Companies in the food and beverage industries are continually developing new or improved products to meet ever-changing trends in consumer demand. These companies are also investing in or evaluating their processing systems and equipment to identify opportunities to reduce cost, improve product quality, or increase production.
More recently, the food and beverage industries has been at the forefront of innovation to improve employee and product safety in response to the COVID-19 pandemic.
The innovation and development activity across the food and beverage industries make it a natural fit for R&D credits. The R&D credit can help improve cash flow, enabling businesses to invest in other objectives—such as making improvements to their manufacturing lines, hiring or retaining employees, or developing the next line of innovative products and processes.
But first, what is the R&D tax credit?
R&D credits apply directly to offset a company’s tax liability and have the potential to reduce tax liability to $0 for eligible small businesses. There’s no limitation on the amount of expenses and credit that can be claimed each year. If the R&D credit can’t be used immediately or completely, any unused credit can be carried forward for up to 20 years.
In addition, previously filed tax returns can typically be amended for up to three years to claim the R&D credit retrospectively, providing an avenue to recoup previously paid taxes. The R&D credit is available both at the federal and state level.
To help break down this complex topic, here’s a list of answers to common questions food and beverage companies have about the R&D credit.
How much can a company save with R&D tax credits?
The amount of R&D tax credit a company can claim depends on several factors, but it’s primarily based on the amount of expenses that are determined to be eligible for the credit and not the revenue generated by a company.
Generally, the amount of federal credit is approximately 5%–10% of a company’s development expenses during a given year. This figure can be much higher when state credits are factored in.
What does the R&D credit apply to?
There are two main types of activities that may qualify for the R&D credit:
- Developing new or improved products
- Developing new or improved processes
The most common qualified R&D activities for food and beverage are generally related to product development, though investment in new or improved equipment or processes may also generate significant credits to help recoup some of those investment costs.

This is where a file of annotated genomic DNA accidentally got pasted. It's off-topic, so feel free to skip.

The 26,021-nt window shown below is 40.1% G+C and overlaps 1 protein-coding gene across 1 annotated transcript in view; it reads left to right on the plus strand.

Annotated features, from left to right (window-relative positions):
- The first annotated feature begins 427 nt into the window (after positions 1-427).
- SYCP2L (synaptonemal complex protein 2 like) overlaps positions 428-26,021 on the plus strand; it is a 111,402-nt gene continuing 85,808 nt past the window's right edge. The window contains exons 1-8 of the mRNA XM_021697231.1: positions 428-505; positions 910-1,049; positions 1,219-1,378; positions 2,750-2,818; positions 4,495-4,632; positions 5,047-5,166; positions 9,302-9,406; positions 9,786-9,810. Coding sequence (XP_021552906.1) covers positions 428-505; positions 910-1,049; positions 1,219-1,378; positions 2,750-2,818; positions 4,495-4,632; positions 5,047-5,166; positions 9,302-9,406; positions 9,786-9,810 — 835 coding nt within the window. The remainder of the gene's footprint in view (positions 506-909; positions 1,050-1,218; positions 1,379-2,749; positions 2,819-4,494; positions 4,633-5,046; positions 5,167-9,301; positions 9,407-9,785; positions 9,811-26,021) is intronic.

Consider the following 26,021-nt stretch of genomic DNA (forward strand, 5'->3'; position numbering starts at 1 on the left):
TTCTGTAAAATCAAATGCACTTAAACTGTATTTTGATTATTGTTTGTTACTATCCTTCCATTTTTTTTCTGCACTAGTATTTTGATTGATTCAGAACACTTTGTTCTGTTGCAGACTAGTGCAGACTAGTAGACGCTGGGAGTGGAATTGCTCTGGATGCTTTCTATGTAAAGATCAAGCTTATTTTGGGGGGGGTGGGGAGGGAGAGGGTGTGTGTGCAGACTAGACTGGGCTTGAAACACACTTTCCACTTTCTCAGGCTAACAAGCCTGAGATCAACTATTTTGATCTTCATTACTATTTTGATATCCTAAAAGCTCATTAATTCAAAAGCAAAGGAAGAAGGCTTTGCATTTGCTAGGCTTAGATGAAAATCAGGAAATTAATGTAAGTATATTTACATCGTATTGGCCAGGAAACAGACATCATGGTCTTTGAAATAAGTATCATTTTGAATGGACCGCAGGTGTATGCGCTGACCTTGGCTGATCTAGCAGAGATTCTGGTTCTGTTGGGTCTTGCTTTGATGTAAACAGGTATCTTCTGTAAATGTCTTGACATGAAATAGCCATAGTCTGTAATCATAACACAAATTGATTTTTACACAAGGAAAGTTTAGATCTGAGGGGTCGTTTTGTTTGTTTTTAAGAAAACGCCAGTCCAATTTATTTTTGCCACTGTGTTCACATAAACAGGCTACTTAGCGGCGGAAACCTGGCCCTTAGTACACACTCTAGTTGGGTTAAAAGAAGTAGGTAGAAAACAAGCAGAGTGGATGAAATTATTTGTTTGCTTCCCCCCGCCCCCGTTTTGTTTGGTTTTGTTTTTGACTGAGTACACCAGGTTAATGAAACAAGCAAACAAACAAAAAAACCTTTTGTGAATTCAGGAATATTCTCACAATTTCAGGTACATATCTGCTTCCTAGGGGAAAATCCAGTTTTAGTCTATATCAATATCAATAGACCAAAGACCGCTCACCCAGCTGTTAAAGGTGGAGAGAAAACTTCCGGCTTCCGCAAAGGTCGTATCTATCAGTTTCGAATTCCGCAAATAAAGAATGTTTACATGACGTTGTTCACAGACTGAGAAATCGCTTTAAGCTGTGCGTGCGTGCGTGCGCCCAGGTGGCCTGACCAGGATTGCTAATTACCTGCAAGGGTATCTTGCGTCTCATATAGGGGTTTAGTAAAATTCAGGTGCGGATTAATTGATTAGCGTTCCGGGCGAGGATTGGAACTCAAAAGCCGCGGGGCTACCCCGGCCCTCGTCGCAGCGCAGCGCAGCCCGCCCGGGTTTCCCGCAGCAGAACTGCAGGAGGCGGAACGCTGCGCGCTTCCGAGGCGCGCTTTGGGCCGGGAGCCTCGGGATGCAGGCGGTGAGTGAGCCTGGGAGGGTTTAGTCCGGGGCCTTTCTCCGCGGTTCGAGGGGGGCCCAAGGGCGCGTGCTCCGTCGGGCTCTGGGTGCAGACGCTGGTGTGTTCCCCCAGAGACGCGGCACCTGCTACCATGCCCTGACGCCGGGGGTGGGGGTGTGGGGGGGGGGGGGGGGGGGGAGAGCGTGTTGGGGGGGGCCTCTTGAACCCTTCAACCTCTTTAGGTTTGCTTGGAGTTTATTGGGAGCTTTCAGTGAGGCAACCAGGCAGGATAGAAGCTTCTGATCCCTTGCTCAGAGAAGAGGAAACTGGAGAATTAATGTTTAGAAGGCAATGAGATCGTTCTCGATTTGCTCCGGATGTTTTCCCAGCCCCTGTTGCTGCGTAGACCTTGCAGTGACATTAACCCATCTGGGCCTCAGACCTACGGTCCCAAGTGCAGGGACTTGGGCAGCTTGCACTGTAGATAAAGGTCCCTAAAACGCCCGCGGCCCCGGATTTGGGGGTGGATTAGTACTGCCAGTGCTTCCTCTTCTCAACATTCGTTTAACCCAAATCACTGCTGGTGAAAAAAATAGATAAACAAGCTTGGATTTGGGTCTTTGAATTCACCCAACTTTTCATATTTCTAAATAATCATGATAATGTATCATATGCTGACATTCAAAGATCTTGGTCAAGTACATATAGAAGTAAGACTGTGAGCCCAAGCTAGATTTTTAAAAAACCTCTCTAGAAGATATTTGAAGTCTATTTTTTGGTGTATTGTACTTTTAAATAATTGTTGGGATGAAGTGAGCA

With food safety, quality, and sustainability being top concerns for the industries, many food and beverage companies are investing in development of new equipment and systems for processing, packaging, and storing product inventory. The costs related to new or upgraded equipment, as well as the labor and materials dedicated to process or product development projects, could qualify for the R&D credit.
What specific activities within the food and beverage industries qualify for the R&D credit?
Here are some examples of R&D activities that have been claimed for companies in the food and beverage industries.
- Development of new or improved products to stay current with trends in consumer demand and preferences—for example, development of organic, gluten-free, or easy-to-prepare meals
- Development of new product formulas to reduce costs, improve shelf-life, or mitigate ingredient sourcing issues
- Installation of automated or more efficient processing and packaging equipment or systems
- Implementation of ERP software to integrate production, purchasing, and shipping systems
- Development of new or improved processing methods to reduce waste or improve product quality
- Implementation of new or improved sanitization or washing systems and methods for improved food safety and quality
- Development of new packaging materials and methods to increase shelf-life or optimize storage space
What if R&D tax credit opportunities were missed in prior years?
Companies that haven’t previously claimed the R&D tax credit may amend their previously filed tax returns for up to three years to claim any missed opportunities. Some companies with a history of net operating losses may also be able to go back into even earlier years to calculate R&D credits.
The credits from loss years will carryforward for up to 20 years until the company has enough tax liability to fully utilize the credits.
To benefit from these credits, what’s the next step?
If you think your company may qualify for the R&D credit, the first step is to collect preliminary information about your company’s potential qualified activities. Your tax professional can use this information to develop an estimate of the credit benefit your company could receive, as well as identify other R&D-related tax planning opportunities.
Then, you can make an informed decision about whether an R&D credit analysis is worthwhile for your company.
We’re Here to Help
Each company’s goals, values, and resources are unique, so it’s important to develop a customized project plan to identify, calculate, and support your company’s R&D credits and activities.
With recent increased IRS scrutiny around R&D credits, it’s crucial to understand what’s necessary to substantiate a credit claim.
To learn more about R&D tax credits, see Five Misconceptions about R&D Tax Credits—and if Your Company Qualifies, or request a credit benefit estimate to see how much your company could save.